The Folly of a Fast-Paced Faith, Part I

Prof. Jonathan L. WaltonSermon by Jonathan L. Walton, Plummer Professor of Christian Morals and Pusey Minister in the Memorial Church of Harvard University, for the Memorial Church's Sunday Worship Service. Photo by Jeffrey Blackwell/Memorial Church Communications



“Every generous act of giving, with very perfect gift is from above, coming down from the Father of lights, with whom there is no variation or shadow due to change.” James 1:17


I am a skilled traveler. Ask my family. I can pack a bag in roughly three minutes. My TTP number secures me TSA Precheck. My skyline status and credit card come with a concierge service. I’m a skilled traveler. 

But I’m also a proficient traveler.  You should see me navigate this nation’s busiest airport, Hartsfield-Jackson Atlanta International.  I’m a CLEAR member. No need to pull out a boarding pass and ID, I just tap my fingerprint and wiz through security. I know all of the back elevators.  I know which train to ride to get the first shot at the escalator. I’m a proficient traveler.

Not only am I a skilled and proficient traveler, but I’m also an efficient traveler. I know how many steps sit between the T gates and Terminal A. Quite often I opt to walk between gates to both get to my gate and progress toward my daily 10,000 steps. Sometimes I will even hit the timer on my watch to measure how long it takes me to get from the car, through security, to my gate. My record is 4 minutes. I’m a skilled traveler. I’m a proficient traveler. I’m an efficient traveler.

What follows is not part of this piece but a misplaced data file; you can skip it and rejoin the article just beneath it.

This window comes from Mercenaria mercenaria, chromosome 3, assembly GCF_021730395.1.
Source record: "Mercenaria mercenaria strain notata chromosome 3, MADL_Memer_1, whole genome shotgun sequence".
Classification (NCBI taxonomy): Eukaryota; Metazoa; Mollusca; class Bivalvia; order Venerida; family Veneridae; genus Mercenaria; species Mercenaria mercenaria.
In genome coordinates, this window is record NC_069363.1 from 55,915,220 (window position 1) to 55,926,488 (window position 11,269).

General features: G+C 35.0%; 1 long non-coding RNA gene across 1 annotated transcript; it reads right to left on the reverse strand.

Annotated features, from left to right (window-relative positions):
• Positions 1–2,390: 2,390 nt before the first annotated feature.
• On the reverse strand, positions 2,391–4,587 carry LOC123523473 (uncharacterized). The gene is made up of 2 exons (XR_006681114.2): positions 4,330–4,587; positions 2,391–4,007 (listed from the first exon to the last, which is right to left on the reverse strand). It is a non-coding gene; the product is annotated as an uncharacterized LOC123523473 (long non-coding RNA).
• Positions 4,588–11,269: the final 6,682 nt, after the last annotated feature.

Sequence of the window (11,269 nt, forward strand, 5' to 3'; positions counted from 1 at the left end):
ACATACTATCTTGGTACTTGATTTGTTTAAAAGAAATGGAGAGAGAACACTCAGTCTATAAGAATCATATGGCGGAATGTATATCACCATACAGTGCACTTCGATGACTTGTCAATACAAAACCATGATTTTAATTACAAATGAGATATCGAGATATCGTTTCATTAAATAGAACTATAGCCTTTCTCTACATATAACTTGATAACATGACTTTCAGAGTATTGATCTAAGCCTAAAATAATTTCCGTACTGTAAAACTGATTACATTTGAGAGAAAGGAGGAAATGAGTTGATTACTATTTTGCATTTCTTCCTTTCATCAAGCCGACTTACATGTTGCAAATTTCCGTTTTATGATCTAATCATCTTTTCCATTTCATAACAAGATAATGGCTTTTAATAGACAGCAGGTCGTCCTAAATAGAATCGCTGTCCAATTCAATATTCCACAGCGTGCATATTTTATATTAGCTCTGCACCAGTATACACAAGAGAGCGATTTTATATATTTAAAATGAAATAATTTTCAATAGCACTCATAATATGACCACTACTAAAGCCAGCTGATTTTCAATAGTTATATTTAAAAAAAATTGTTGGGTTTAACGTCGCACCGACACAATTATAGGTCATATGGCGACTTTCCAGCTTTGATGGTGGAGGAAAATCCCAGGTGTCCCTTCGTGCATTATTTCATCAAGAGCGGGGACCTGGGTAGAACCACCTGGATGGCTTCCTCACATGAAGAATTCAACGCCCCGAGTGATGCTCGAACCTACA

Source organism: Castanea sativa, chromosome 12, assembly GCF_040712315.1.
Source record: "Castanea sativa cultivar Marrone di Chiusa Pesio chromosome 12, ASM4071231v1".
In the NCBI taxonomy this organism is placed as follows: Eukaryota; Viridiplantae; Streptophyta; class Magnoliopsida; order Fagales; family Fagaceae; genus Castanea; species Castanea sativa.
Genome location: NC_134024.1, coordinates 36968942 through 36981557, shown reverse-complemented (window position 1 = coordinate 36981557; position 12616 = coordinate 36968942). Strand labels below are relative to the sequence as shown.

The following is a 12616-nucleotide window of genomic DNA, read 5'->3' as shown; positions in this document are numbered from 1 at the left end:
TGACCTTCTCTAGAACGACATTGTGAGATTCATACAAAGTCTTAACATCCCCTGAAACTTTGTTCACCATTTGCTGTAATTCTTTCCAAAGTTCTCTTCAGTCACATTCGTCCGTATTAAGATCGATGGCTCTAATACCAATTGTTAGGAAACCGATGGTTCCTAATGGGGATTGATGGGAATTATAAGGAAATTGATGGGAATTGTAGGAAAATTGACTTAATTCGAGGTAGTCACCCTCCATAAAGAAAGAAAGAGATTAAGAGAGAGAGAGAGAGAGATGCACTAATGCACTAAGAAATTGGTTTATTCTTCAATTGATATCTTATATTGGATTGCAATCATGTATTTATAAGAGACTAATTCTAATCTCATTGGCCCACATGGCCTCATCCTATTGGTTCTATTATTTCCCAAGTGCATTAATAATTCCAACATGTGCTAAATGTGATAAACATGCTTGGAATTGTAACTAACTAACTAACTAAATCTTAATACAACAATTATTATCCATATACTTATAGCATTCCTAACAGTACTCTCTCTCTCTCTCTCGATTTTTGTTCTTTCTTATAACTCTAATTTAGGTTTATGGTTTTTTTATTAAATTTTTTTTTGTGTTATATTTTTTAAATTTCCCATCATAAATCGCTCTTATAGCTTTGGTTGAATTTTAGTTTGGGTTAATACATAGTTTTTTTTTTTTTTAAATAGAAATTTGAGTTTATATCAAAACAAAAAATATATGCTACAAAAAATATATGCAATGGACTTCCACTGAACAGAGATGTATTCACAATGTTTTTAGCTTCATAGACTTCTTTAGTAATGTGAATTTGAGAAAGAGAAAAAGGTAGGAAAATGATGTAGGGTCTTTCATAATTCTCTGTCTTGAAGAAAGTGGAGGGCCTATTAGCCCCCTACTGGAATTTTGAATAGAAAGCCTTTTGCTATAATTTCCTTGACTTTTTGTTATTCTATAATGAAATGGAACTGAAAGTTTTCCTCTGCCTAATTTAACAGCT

Yet despite my skill, proficiency, and efficiency, I learned something last week about my home airport. While traveling back here to Boston with Cecily and the kids, we came off the train at the A gates.  I heard Cecily say, ”This is Baldwin’s favorite part of the airport. He likes to walk through it.”

I was curious as to what she was referring.  So since we had some time before our flight departs, I grabbed his hand and said, ”C’mon, Baldwin. Let’s walk.” As we looked up toward the ceiling between the A and B gates, I saw something I never noticed before. It was an art display, simulating a rainforest. Called “Flight Paths,” the $4.1 million installation is a virtual forest replete with 24,000 LED green lights, simulated rainstorms, and thirty-one different species of birds chirping and hovering overhead.